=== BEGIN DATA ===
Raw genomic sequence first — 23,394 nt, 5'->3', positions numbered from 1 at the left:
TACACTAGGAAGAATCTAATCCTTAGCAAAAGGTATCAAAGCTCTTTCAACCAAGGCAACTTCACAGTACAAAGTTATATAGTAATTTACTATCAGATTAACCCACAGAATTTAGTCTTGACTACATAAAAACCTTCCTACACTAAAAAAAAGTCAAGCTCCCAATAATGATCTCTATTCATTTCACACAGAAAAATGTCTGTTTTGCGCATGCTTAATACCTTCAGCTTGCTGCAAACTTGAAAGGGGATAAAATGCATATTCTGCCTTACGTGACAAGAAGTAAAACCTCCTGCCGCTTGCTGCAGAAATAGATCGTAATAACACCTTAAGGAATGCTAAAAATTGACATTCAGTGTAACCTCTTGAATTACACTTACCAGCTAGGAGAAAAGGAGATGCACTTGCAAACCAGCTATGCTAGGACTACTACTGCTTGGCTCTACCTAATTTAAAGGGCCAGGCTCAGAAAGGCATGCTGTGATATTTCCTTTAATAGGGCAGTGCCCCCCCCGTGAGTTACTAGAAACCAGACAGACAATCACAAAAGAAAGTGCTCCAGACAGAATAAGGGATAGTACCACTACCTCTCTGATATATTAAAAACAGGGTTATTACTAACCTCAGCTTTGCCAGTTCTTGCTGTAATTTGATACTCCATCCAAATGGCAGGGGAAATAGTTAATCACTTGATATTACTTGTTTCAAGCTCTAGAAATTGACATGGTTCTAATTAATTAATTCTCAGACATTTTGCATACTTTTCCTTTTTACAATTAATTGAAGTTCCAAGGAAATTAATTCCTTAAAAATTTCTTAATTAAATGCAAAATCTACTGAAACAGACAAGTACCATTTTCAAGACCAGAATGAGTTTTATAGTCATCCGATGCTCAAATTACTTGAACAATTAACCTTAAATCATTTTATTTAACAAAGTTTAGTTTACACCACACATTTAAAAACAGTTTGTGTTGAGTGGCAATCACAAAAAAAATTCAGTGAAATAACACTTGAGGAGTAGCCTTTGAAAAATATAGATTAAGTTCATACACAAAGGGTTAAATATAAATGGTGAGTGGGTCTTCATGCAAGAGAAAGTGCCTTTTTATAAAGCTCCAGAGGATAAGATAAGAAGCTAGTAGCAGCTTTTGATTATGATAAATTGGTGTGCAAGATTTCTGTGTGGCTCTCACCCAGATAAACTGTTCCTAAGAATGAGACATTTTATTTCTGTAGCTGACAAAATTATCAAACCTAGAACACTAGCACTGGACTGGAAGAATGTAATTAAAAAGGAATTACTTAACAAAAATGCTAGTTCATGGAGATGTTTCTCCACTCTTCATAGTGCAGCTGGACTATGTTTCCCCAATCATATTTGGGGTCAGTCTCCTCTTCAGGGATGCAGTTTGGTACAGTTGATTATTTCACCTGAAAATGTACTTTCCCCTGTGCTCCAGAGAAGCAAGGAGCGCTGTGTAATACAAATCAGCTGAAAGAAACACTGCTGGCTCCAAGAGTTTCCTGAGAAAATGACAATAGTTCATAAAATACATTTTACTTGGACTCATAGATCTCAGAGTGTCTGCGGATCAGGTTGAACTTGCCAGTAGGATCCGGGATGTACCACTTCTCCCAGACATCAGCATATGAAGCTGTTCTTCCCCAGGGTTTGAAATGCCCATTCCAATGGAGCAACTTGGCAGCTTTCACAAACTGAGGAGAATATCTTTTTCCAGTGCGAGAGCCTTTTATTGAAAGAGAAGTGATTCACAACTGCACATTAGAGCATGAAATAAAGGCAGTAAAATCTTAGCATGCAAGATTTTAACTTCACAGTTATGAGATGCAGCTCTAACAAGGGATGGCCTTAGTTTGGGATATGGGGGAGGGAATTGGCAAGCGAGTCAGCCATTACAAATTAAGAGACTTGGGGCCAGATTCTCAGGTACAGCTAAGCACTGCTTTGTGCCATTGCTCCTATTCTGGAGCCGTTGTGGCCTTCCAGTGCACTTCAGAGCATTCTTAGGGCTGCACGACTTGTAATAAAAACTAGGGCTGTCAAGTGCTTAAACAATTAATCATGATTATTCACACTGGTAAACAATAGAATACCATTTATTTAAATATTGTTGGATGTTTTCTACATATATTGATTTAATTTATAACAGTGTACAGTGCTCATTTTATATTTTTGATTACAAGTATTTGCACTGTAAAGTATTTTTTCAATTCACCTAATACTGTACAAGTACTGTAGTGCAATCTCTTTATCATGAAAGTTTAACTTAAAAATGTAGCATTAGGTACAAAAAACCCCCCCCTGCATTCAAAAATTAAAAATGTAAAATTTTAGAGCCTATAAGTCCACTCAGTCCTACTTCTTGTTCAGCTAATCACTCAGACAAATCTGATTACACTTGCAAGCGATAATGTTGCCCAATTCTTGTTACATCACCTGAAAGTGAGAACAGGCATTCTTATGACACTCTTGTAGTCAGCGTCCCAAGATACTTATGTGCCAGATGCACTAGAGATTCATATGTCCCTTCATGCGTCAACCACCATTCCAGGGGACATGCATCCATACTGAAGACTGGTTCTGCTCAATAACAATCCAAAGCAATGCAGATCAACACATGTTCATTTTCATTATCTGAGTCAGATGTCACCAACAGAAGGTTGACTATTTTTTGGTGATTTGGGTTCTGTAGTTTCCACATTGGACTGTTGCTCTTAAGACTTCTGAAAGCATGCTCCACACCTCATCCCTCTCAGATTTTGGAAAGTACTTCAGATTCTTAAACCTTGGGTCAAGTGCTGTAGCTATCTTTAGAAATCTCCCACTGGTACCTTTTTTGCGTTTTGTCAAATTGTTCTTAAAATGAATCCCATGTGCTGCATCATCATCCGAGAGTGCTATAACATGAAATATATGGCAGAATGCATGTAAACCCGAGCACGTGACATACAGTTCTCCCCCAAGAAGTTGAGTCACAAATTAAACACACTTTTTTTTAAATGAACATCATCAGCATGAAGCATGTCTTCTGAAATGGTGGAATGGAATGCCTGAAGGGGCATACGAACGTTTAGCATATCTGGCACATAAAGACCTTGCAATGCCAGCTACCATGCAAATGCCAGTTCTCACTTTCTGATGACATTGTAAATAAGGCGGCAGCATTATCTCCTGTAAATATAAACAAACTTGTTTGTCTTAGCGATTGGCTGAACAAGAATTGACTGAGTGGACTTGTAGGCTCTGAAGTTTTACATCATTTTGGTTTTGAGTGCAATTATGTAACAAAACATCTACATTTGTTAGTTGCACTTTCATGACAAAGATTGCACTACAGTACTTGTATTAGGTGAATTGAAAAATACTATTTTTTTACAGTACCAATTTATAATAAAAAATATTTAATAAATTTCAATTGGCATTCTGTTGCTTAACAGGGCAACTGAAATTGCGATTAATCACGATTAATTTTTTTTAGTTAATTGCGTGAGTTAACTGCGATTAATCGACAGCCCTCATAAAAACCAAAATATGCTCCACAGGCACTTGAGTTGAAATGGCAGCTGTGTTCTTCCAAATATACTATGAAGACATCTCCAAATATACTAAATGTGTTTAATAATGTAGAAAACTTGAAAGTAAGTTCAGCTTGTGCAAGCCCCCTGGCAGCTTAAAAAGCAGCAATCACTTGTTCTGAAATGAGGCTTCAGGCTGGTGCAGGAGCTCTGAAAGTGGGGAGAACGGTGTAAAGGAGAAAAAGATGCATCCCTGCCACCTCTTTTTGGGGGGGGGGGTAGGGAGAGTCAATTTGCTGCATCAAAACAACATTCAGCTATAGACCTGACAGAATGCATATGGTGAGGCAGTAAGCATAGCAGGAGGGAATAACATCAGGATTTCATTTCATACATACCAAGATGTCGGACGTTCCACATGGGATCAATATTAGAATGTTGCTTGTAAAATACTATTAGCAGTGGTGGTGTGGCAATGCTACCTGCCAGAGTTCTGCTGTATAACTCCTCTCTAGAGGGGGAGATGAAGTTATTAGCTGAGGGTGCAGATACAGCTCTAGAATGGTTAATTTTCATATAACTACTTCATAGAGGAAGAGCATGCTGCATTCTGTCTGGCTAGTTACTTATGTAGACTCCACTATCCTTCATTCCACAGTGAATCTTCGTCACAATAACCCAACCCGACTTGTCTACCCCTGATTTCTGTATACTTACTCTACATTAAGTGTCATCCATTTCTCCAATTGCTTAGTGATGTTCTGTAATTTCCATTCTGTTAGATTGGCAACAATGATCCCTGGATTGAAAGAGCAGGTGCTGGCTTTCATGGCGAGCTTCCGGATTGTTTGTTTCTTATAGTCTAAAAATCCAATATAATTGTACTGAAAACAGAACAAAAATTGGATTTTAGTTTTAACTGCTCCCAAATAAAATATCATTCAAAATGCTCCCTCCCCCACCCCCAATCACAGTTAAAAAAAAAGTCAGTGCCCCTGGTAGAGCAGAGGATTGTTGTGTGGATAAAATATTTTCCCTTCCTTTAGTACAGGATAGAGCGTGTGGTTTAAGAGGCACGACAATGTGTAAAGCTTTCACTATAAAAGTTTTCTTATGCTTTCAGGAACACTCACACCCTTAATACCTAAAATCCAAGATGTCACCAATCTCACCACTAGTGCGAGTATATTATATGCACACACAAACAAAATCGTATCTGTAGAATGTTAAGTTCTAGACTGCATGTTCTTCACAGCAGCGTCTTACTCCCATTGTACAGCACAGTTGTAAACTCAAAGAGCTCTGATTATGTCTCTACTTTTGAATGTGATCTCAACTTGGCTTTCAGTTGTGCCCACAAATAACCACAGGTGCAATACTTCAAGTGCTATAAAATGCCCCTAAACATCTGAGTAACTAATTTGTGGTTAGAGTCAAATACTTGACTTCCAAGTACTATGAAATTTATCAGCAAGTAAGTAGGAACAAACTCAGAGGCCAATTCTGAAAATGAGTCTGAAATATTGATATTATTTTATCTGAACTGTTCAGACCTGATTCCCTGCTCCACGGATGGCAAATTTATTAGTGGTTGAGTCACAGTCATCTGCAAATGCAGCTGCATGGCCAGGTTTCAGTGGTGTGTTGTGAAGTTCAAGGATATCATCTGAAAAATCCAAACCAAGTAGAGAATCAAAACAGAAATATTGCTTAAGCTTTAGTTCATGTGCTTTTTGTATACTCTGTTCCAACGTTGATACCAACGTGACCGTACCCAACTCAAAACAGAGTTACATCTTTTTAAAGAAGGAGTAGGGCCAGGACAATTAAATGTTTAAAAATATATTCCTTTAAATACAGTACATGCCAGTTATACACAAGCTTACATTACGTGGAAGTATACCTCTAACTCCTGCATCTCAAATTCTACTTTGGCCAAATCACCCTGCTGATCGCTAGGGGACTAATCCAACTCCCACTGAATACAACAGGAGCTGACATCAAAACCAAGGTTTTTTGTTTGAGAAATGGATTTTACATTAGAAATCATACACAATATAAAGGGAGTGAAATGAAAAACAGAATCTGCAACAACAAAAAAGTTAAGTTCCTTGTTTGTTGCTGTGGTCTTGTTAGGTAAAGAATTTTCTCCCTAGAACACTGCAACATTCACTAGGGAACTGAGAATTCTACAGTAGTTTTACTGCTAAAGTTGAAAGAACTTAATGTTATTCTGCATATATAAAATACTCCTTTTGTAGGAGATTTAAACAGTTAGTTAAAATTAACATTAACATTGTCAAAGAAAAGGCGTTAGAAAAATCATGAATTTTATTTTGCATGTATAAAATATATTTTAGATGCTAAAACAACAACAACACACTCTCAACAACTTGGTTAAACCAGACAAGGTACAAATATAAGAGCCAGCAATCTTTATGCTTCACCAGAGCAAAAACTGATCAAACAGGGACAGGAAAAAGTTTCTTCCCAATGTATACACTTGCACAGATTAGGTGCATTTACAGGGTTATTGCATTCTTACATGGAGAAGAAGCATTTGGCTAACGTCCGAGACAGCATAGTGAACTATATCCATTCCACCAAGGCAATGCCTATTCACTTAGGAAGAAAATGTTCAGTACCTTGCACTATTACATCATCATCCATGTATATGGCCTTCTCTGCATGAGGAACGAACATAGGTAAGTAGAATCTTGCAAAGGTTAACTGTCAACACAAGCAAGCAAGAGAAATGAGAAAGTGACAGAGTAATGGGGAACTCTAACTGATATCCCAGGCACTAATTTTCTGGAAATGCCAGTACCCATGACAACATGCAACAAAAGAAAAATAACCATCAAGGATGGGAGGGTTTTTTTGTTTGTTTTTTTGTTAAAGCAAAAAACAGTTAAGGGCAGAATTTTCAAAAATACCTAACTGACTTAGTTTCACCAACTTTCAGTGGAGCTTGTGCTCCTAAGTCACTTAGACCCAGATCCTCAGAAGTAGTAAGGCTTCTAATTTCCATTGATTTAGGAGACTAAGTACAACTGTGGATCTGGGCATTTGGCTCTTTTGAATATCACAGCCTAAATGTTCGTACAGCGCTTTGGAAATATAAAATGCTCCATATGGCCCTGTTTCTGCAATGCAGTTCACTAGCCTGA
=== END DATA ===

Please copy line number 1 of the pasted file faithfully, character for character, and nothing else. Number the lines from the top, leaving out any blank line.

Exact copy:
Raw genomic sequence first — 23,394 nt, 5'->3', positions numbered from 1 at the left: